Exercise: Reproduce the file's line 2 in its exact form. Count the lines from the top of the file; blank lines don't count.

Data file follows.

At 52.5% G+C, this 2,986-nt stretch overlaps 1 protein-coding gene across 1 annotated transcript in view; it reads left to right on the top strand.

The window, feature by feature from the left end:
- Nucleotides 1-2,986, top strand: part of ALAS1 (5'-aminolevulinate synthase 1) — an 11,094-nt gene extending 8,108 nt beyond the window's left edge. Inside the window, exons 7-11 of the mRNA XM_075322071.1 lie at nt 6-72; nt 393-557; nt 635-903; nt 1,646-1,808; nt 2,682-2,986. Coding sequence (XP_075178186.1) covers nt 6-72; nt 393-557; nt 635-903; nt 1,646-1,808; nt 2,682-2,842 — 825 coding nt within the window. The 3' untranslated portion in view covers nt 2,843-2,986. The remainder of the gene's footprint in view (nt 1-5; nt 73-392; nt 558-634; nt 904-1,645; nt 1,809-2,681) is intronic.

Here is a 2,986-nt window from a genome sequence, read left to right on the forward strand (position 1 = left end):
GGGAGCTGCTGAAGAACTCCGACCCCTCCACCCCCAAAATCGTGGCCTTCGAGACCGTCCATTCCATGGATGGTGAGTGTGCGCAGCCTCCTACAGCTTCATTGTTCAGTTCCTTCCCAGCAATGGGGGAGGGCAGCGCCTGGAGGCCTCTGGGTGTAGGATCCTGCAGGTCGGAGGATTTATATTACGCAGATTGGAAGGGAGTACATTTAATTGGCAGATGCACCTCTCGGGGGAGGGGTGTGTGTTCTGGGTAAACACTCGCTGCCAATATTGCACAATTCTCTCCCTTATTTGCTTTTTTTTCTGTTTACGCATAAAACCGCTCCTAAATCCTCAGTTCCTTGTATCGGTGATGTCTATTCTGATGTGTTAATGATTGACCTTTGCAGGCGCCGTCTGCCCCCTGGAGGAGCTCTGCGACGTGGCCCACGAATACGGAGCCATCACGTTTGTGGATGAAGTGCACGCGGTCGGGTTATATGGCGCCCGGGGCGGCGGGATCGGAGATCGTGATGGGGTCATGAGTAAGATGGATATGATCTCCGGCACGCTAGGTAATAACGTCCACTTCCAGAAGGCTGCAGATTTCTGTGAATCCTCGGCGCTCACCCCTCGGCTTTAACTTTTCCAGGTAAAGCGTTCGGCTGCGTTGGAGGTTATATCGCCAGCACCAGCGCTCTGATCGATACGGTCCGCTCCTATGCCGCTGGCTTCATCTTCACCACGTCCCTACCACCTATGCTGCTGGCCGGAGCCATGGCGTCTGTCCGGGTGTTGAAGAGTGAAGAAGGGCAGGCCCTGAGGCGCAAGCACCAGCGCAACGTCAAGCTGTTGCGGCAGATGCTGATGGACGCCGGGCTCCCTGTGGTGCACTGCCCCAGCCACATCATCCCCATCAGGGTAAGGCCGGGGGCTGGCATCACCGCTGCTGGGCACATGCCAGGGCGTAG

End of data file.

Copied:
The window, feature by feature from the left end: